Continuing Psychometric Evaluation of the Perinatal Grief Intensity Scale in the Subsequent Pregnancy After Perinatal Loss

Marianne Hopkins Hutti, Deborah S. Armstrong, John Myers

Research output: Contribution to journalArticlepeer-review

1 Scopus citations


Objective: To examine the relation of grief intensity, psychological wellbeing, and the quality of intimate partner relationships of women in the subsequent pregnancy after a miscarriage, stillbirth, or neonatal death. Design: Descriptive, cross-sectional, correlational research design. Based on the theoretical framework of perinatal grief intensity developed by the author, we examined the reliability and convergent validity of the Perinatal Grief Intensity Scale (PGIS) in the subsequent pregnancy after a perinatal loss. Setting: Web-based study. Sample: Currently pregnant women (N = 227) who had experienced a perinatal loss in their immediate past pregnancies. Analysis indicated the sample of 227 women who completed the instruments (48% of total) afforded sufficient power to test the hypotheses. Methods: Instruments included the Pregnancy Outcome Questionnaire (POQ) for pregnancy-specific anxiety; Impact of Event Scale (IES) for posttraumatic stress; Center for Epidemiologic Studies-Depression Scale (CES-D) for depression symptoms; Autonomy and Relatedness Inventory (ARI) for quality of intimate primary relationship; and the PGIS for perinatal grief intensity. Data were analyzed using descriptive statistics. Results: Cronbach's alphas for all total scales and subscales used in the study were high and ranged from.75 (PGIS total) to.95 (ARI total). Increased grief intensity was associated with significantly increased pregnancy-specific anxiety; depression symptoms; posttraumatic stress; and poorer, primary, intimate relationships. Participants in all three groups (miscarriage, stillbirth, and neonatal death) reported significantly higher mean CES-D scores (range 25.2-29.6, p <.001) than the traditional cutoff score of 16 used for suggesting depression symptoms. Similarly, all mean loss group scores were significantly higher than 23 (range 34.4-35.5, p <.001), the IES cutoff score used to suggest posttraumatic stress. Conclusion/Implications for Nursing Practice: The consequences associated with intense grieving may include significant couple relationship issues, depression, pregnancy-specific anxiety, and posttraumatic stress that may also extend into the subsequent healthy pregnancy. The PGIS demonstrated total and subscale internal consistency reliability when used with all types of perinatal loss within the context of subsequent pregnancy. It demonstrated convergent validity by establishing statistically significant and appropriate directional relationships with concepts thought to be associated with intense grief, including pregnancy-specific anxiety, depression symptoms, posttraumatic stress, and the quality of the primary intimate relationship. It may eventually be useful as a clinical instrument to help health care providers identify parents at risk for intense grief reactions and other clinically relevant symptoms.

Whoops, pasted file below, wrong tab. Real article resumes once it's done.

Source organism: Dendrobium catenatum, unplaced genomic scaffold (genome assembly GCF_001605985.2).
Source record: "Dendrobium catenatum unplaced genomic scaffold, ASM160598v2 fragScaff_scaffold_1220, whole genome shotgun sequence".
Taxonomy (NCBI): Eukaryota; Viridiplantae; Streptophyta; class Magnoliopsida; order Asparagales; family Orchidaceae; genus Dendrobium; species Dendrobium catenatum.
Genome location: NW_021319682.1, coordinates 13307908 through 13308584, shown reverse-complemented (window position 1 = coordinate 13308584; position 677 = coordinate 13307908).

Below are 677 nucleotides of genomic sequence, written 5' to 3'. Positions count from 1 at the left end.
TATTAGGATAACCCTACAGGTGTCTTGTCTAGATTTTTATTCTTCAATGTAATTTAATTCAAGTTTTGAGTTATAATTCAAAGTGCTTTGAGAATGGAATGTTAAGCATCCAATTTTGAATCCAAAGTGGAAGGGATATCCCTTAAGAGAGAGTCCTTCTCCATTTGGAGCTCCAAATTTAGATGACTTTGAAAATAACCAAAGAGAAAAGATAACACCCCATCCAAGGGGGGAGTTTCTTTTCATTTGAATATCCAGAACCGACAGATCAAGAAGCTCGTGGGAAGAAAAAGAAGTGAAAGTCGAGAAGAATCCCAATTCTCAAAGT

Original languageEnglish
Pages (from-to)S82
JournalJOGNN - Journal of Obstetric, Gynecologic, and Neonatal Nursing
StatePublished - Jun 2014

Bibliographical note

Publisher Copyright:
© 2014 AWHONN, the Association of Women's Health, Obstetric and Neonatal Nurses


  • Perinatal grief intensity
  • subsequent pregnancy

ASJC Scopus subject areas

  • Pediatrics
  • Critical Care
  • Maternity and Midwifery


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